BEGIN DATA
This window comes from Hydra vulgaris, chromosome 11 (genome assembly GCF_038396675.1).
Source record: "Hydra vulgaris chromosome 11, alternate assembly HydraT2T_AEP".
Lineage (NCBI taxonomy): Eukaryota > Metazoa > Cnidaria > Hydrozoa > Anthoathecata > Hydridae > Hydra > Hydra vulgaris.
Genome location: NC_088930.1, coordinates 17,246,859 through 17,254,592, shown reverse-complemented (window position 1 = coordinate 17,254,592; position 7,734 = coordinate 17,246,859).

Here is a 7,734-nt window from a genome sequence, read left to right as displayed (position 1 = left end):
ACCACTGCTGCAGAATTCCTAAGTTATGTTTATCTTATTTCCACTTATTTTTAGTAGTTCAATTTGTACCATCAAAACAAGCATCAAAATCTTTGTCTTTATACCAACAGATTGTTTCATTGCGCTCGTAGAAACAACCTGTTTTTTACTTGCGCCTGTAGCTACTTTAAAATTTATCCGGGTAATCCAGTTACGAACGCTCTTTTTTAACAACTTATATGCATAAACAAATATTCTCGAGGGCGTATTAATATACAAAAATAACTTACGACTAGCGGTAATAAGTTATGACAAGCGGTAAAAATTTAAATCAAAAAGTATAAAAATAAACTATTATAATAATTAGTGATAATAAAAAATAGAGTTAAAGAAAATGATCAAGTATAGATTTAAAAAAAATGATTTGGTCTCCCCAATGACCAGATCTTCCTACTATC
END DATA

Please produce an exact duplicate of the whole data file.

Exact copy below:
This window comes from Hydra vulgaris, chromosome 11 (genome assembly GCF_038396675.1).
Source record: "Hydra vulgaris chromosome 11, alternate assembly HydraT2T_AEP".
Lineage (NCBI taxonomy): Eukaryota > Metazoa > Cnidaria > Hydrozoa > Anthoathecata > Hydridae > Hydra > Hydra vulgaris.
Genome location: NC_088930.1, coordinates 17,246,859 through 17,254,592, shown reverse-complemented (window position 1 = coordinate 17,254,592; position 7,734 = coordinate 17,246,859).

Here is a 7,734-nt window from a genome sequence, read left to right as displayed (position 1 = left end):
ACCACTGCTGCAGAATTCCTAAGTTATGTTTATCTTATTTCCACTTATTTTTAGTAGTTCAATTTGTACCATCAAAACAAGCATCAAAATCTTTGTCTTTATACCAACAGATTGTTTCATTGCGCTCGTAGAAACAACCTGTTTTTTACTTGCGCCTGTAGCTACTTTAAAATTTATCCGGGTAATCCAGTTACGAACGCTCTTTTTTAACAACTTATATGCATAAACAAATATTCTCGAGGGCGTATTAATATACAAAAATAACTTACGACTAGCGGTAATAAGTTATGACAAGCGGTAAAAATTTAAATCAAAAAGTATAAAAATAAACTATTATAATAATTAGTGATAATAAAAAATAGAGTTAAAGAAAATGATCAAGTATAGATTTAAAAAAAATGATTTGGTCTCCCCAATGACCAGATCTTCCTACTATC